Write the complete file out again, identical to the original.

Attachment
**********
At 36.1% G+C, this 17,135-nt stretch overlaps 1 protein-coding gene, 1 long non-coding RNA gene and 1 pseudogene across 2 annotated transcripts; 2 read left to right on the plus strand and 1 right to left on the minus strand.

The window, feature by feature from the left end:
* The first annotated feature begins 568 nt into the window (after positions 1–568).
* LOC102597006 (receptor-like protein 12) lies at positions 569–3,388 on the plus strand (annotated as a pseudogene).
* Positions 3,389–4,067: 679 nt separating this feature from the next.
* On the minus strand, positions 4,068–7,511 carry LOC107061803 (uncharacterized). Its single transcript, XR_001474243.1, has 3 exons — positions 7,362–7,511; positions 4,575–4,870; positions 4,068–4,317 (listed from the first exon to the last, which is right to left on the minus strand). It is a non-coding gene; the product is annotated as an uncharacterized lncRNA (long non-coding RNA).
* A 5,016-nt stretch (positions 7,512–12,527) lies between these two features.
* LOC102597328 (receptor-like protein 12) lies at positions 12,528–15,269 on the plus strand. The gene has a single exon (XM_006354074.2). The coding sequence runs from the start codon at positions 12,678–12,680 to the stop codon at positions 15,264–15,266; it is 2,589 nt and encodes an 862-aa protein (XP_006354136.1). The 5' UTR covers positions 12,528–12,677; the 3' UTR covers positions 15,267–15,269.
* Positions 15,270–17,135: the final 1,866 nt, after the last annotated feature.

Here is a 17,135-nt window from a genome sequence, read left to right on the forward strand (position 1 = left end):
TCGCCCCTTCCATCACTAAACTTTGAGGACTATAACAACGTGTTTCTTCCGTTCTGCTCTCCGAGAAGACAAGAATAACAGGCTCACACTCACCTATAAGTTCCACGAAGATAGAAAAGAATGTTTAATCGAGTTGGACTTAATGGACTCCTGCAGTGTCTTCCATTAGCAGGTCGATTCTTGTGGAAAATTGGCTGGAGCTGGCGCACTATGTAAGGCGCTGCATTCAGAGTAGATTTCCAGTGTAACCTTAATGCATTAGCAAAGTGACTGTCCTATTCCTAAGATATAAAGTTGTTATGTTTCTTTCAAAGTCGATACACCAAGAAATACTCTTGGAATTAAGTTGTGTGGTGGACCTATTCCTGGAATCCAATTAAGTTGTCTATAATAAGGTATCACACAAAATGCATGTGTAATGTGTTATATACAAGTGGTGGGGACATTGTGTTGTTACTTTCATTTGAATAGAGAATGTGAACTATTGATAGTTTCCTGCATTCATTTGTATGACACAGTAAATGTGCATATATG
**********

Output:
At 36.1% G+C, this 17,135-nt stretch overlaps 1 protein-coding gene, 1 long non-coding RNA gene and 1 pseudogene across 2 annotated transcripts; 2 read left to right on the plus strand and 1 right to left on the minus strand.

The window, feature by feature from the left end:
* The first annotated feature begins 568 nt into the window (after positions 1–568).
* LOC102597006 (receptor-like protein 12) lies at positions 569–3,388 on the plus strand (annotated as a pseudogene).
* Positions 3,389–4,067: 679 nt separating this feature from the next.
* On the minus strand, positions 4,068–7,511 carry LOC107061803 (uncharacterized). Its single transcript, XR_001474243.1, has 3 exons — positions 7,362–7,511; positions 4,575–4,870; positions 4,068–4,317 (listed from the first exon to the last, which is right to left on the minus strand). It is a non-coding gene; the product is annotated as an uncharacterized lncRNA (long non-coding RNA).
* A 5,016-nt stretch (positions 7,512–12,527) lies between these two features.
* LOC102597328 (receptor-like protein 12) lies at positions 12,528–15,269 on the plus strand. The gene has a single exon (XM_006354074.2). The coding sequence runs from the start codon at positions 12,678–12,680 to the stop codon at positions 15,264–15,266; it is 2,589 nt and encodes an 862-aa protein (XP_006354136.1). The 5' UTR covers positions 12,528–12,677; the 3' UTR covers positions 15,267–15,269.
* Positions 15,270–17,135: the final 1,866 nt, after the last annotated feature.

Here is a 17,135-nt window from a genome sequence, read left to right on the forward strand (position 1 = left end):
TCGCCCCTTCCATCACTAAACTTTGAGGACTATAACAACGTGTTTCTTCCGTTCTGCTCTCCGAGAAGACAAGAATAACAGGCTCACACTCACCTATAAGTTCCACGAAGATAGAAAAGAATGTTTAATCGAGTTGGACTTAATGGACTCCTGCAGTGTCTTCCATTAGCAGGTCGATTCTTGTGGAAAATTGGCTGGAGCTGGCGCACTATGTAAGGCGCTGCATTCAGAGTAGATTTCCAGTGTAACCTTAATGCATTAGCAAAGTGACTGTCCTATTCCTAAGATATAAAGTTGTTATGTTTCTTTCAAAGTCGATACACCAAGAAATACTCTTGGAATTAAGTTGTGTGGTGGACCTATTCCTGGAATCCAATTAAGTTGTCTATAATAAGGTATCACACAAAATGCATGTGTAATGTGTTATATACAAGTGGTGGGGACATTGTGTTGTTACTTTCATTTGAATAGAGAATGTGAACTATTGATAGTTTCCTGCATTCATTTGTATGACACAGTAAATGTGCATATATG